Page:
The clincher was that he loathed the place. In San Francisco, he had biked everywhere; now he owned an old Mustang and was immersed every day in the city’s desperate traffic. The air quality was very bad that year — “Some days we couldn’t see across the street,” said Frank Sorvillo, an epidemiologist who shared a cubicle with him — and the frank materialism of the city grated on Shandera’s sensibilities.
“In one day, I would see 20 migrant workers living in a garage in East L.A., and then have to drive through Bel Air and be staggered by the contrasts,” he said. “It was disturbing, and hard to work in. I was at odds with the city most of the time.”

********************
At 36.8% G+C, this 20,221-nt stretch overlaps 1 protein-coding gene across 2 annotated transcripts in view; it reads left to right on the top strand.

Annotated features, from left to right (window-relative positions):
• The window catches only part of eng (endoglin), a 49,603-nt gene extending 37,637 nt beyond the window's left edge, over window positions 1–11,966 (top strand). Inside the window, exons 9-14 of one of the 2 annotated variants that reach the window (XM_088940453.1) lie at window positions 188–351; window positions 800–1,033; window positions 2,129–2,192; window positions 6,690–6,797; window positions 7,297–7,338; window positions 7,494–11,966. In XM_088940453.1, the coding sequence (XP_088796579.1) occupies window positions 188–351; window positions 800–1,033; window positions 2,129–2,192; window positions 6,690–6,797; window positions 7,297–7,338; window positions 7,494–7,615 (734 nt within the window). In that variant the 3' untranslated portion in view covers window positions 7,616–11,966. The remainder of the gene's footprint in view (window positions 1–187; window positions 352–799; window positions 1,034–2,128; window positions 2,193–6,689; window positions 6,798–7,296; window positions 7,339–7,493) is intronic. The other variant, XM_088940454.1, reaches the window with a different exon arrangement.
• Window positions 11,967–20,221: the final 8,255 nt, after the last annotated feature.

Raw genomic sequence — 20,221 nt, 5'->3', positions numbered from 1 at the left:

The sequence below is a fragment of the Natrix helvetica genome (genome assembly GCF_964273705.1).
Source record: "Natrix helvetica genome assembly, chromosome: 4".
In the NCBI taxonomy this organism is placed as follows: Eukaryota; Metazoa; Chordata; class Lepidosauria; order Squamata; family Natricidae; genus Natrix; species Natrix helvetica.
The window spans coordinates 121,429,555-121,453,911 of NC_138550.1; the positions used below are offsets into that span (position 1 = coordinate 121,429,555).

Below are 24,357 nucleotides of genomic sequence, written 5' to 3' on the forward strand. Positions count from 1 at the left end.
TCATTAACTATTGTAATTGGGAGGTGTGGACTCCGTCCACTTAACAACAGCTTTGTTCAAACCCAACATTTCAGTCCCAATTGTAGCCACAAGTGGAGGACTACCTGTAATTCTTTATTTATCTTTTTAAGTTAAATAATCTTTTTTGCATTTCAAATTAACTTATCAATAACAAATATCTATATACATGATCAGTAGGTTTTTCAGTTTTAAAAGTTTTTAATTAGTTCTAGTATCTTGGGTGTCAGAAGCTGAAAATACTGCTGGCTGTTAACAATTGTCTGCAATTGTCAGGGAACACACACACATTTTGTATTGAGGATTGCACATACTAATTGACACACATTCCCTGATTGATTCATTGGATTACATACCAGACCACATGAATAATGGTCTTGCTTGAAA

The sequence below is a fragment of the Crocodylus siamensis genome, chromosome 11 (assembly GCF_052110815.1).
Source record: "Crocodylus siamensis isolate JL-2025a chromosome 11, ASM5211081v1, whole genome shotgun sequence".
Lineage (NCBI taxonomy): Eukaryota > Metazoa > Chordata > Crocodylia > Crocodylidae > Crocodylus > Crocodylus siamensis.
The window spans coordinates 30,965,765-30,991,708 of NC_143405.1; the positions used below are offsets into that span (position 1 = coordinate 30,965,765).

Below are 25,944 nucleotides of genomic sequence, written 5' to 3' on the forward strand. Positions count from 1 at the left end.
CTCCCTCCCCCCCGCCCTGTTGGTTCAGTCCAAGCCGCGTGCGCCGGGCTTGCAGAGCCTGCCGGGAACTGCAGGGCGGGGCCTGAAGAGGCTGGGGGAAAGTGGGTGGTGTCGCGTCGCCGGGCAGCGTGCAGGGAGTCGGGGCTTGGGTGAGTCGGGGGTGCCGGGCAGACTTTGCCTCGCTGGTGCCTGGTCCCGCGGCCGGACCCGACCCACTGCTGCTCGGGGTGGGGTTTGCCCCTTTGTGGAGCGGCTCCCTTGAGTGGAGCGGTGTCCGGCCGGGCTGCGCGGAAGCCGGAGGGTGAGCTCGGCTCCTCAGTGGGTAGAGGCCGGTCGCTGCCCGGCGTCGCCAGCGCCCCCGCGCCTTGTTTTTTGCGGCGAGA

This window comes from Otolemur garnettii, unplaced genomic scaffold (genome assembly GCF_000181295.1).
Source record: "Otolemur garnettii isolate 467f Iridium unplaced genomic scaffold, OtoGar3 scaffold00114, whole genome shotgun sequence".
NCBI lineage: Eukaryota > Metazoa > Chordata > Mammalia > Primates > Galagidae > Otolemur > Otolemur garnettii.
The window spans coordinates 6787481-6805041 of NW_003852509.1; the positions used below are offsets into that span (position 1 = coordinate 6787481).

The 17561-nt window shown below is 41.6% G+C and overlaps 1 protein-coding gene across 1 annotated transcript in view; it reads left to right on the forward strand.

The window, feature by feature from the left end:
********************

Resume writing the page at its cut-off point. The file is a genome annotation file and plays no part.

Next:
In the spring, Shandera asked the corps to transfer him. They offered him a job in Atlanta, starting in a few months: late July 1981. He accepted.
– – –
There was something percolating through Southern California that spring.
Some of the health department’s epidemiologists heard reports from doctors they knew, that patients in practices in the San Fernando Valley were complaining of swollen lymph nodes and stubborn low-grade fevers. There was no obvious diagnosis. Those symptoms could signal the start of lymphoma, a cancer of the immune system that attacks a particular type of white blood cell, but tests were finding no trace of cancer.
Most of the patients, the doctors said, were men.